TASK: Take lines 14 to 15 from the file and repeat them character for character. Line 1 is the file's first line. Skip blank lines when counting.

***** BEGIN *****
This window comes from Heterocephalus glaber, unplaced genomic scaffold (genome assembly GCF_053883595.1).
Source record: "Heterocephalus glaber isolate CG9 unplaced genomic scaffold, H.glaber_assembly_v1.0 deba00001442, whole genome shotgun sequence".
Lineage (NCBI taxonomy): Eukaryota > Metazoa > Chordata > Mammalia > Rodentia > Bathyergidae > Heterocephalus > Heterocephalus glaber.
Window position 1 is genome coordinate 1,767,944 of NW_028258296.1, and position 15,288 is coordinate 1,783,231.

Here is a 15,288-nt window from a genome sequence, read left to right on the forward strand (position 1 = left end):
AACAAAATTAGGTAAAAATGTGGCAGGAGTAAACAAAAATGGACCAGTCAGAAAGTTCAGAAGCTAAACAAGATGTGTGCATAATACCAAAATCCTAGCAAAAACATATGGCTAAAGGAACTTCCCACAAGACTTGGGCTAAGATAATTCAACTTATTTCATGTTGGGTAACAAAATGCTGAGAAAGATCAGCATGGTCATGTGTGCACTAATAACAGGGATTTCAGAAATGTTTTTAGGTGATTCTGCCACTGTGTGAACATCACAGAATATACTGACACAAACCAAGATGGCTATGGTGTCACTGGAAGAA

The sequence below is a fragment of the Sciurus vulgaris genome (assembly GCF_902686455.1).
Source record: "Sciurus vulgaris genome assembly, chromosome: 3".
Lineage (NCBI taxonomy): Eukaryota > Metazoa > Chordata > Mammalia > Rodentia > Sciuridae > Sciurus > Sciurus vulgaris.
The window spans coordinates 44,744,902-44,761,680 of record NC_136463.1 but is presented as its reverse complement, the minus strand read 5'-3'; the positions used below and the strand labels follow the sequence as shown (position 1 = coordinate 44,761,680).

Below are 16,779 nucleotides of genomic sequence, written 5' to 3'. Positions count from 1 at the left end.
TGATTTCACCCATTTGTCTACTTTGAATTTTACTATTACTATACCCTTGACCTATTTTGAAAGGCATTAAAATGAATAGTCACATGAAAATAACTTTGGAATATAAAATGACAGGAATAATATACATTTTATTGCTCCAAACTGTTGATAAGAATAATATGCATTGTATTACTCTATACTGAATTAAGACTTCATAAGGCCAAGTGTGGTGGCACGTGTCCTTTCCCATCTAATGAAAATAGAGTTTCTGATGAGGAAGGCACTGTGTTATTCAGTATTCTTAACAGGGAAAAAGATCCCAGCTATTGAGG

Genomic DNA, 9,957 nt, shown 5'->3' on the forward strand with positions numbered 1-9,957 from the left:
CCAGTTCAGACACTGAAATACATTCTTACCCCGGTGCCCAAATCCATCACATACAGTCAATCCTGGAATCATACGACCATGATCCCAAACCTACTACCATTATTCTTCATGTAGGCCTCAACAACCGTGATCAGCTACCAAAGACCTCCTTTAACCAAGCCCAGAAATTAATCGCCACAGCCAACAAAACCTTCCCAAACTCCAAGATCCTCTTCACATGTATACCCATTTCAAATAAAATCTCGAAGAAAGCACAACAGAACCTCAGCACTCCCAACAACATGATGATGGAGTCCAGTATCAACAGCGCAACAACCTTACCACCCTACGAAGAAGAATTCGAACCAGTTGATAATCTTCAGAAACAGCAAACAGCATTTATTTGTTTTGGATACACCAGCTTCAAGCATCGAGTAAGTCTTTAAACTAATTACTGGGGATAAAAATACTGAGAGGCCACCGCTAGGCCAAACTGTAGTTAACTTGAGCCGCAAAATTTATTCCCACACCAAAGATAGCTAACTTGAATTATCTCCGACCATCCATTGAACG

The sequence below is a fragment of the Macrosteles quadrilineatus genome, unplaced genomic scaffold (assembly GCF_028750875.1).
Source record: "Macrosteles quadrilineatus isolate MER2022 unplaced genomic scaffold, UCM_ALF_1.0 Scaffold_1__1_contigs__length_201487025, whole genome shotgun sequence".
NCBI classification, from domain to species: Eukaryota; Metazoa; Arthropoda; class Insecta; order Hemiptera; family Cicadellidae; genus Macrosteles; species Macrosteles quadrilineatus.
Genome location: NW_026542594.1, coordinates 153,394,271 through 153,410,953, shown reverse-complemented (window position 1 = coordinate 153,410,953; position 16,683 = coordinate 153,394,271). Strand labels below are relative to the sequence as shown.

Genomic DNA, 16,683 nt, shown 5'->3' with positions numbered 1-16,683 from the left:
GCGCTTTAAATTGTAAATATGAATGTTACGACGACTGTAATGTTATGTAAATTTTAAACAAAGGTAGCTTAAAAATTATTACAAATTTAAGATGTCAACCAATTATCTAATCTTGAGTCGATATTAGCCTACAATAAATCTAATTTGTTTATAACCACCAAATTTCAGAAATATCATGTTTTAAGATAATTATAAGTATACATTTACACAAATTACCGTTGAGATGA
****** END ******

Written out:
CCAGTTCAGACACTGAAATACATTCTTACCCCGGTGCCCAAATCCATCACATACAGTCAATCCTGGAATCATACGACCATGATCCCAAACCTACTACCATTATTCTTCATGTAGGCCTCAACAACCGTGATCAGCTACCAAAGACCTCCTTTAACCAAGCCCAGAAATTAATCGCCACAGCCAACAAAACCTTCCCAAACTCCAAGATCCTCTTCACATGTATACCCATTTCAAATAAAATCTCGAAGAAAGCACAACAGAACCTCAGCACTCCCAACAACATGATGATGGAGTCCAGTATCAACAGCGCAACAACCTTACCACCCTACGAAGAAGAATTCGAACCAGTTGATAATCTTCAGAAACAGCAAACAGCATTTATTTGTTTTGGATACACCAGCTTCAAGCATCGAGTAAGTCTTTAAACTAATTACTGGGGATAAAAATACTGAGAGGCCACCGCTAGGCCAAACTGTAGTTAACTTGAGCCGCAAAATTTATTCCCACACCAAAGATAGCTAACTTGAATTATCTCCGACCATCCATTGAACG

The sequence below is a fragment of the Macrosteles quadrilineatus genome, unplaced genomic scaffold (assembly GCF_028750875.1).